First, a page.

ModelClass = type(self)
        field_data['version'] = ModelClass.version + 1  # Atomic increment

        query = ModelClass.update(**field_data).where(
            (ModelClass.version == current_version) &
            (ModelClass.id == self.id))

        nrows = query.execute()
        if nrows == 0:
            # It looks like another process has updated the version number.
            raise ConflictDetectedException()  # Raise exception? Return False?
        else:
            self.version += 1  # Update in-memory version number.
            return nrows

I don't know if the above is helpful or if it misses the target completely :/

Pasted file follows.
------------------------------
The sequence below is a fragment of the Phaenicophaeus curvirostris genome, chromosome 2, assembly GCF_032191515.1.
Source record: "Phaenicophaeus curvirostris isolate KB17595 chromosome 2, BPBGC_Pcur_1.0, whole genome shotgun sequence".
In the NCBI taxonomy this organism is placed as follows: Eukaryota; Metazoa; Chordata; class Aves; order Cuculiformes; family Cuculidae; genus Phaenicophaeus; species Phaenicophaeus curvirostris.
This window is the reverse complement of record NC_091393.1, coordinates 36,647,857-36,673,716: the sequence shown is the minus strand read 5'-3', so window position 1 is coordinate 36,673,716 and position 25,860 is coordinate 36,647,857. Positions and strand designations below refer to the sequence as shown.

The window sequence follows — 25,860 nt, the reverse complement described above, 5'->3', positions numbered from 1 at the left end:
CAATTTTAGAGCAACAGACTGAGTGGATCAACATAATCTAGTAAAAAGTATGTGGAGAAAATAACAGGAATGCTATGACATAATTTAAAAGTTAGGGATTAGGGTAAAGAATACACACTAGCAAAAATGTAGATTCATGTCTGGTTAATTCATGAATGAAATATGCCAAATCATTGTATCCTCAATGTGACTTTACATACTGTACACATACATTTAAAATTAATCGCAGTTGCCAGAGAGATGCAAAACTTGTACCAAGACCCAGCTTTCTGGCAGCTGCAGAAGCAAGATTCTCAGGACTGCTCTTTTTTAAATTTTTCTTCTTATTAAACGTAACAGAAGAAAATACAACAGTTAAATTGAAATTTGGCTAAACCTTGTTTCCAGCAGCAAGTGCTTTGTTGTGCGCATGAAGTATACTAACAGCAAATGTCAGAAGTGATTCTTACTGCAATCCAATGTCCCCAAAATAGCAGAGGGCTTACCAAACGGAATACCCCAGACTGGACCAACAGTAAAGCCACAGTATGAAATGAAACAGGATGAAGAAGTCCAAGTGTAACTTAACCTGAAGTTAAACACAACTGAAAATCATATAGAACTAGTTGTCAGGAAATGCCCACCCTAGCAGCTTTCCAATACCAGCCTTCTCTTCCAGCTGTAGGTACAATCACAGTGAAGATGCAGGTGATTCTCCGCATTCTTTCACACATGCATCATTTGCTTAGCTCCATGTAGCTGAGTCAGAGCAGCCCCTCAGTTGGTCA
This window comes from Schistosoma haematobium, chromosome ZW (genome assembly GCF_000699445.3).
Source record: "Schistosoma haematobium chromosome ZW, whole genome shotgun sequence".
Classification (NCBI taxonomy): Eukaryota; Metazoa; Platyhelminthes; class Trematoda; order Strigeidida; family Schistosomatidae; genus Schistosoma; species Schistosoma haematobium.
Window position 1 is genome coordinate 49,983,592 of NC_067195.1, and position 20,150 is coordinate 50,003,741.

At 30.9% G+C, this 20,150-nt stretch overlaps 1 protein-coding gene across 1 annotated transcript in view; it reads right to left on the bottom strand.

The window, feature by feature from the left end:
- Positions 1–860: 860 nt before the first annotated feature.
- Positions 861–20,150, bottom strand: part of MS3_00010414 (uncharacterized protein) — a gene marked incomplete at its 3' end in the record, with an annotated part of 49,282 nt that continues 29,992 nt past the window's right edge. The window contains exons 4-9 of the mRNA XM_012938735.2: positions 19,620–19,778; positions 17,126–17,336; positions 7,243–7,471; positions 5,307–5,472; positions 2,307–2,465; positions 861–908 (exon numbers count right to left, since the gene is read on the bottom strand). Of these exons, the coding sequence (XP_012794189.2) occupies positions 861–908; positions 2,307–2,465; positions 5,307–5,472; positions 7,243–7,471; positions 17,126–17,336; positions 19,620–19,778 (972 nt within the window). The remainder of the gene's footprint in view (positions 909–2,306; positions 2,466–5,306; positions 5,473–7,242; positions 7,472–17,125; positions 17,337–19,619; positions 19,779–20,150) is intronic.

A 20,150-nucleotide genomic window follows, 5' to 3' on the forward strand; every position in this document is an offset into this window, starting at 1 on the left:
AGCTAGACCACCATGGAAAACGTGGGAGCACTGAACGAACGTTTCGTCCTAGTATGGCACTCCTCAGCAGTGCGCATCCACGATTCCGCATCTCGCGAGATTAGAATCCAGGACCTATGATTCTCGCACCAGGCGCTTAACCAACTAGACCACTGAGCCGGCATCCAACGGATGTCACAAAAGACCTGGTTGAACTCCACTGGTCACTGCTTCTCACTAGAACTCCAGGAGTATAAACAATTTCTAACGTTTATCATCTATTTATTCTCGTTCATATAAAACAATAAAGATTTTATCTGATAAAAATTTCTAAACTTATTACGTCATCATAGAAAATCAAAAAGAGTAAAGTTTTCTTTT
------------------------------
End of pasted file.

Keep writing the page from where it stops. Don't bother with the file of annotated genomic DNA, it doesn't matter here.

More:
Anyways, please feel free to reach out to me if you've got any questions or would like to discuss solutions to problems you're encountering. And of course, there's nothing wrong with preferring SQLAlchemy to Peewee - there's a reason the Python community has rallied around it as their preferred ORM.

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@coleifer thank you for joining the discussion! (and for creating peewee!)

Actually I don't want or need automatic migrations. I never trust these things and I don't mind writing migrations with the API peewee already provides. But what I do need is something to execute those migrations and track what was applied.

I know peewee supports JSON although for "historic" reasons we ended implementing a JSON type on top of text fields, which works great. My comment about JSON fields was for porting to SQLAlchemy.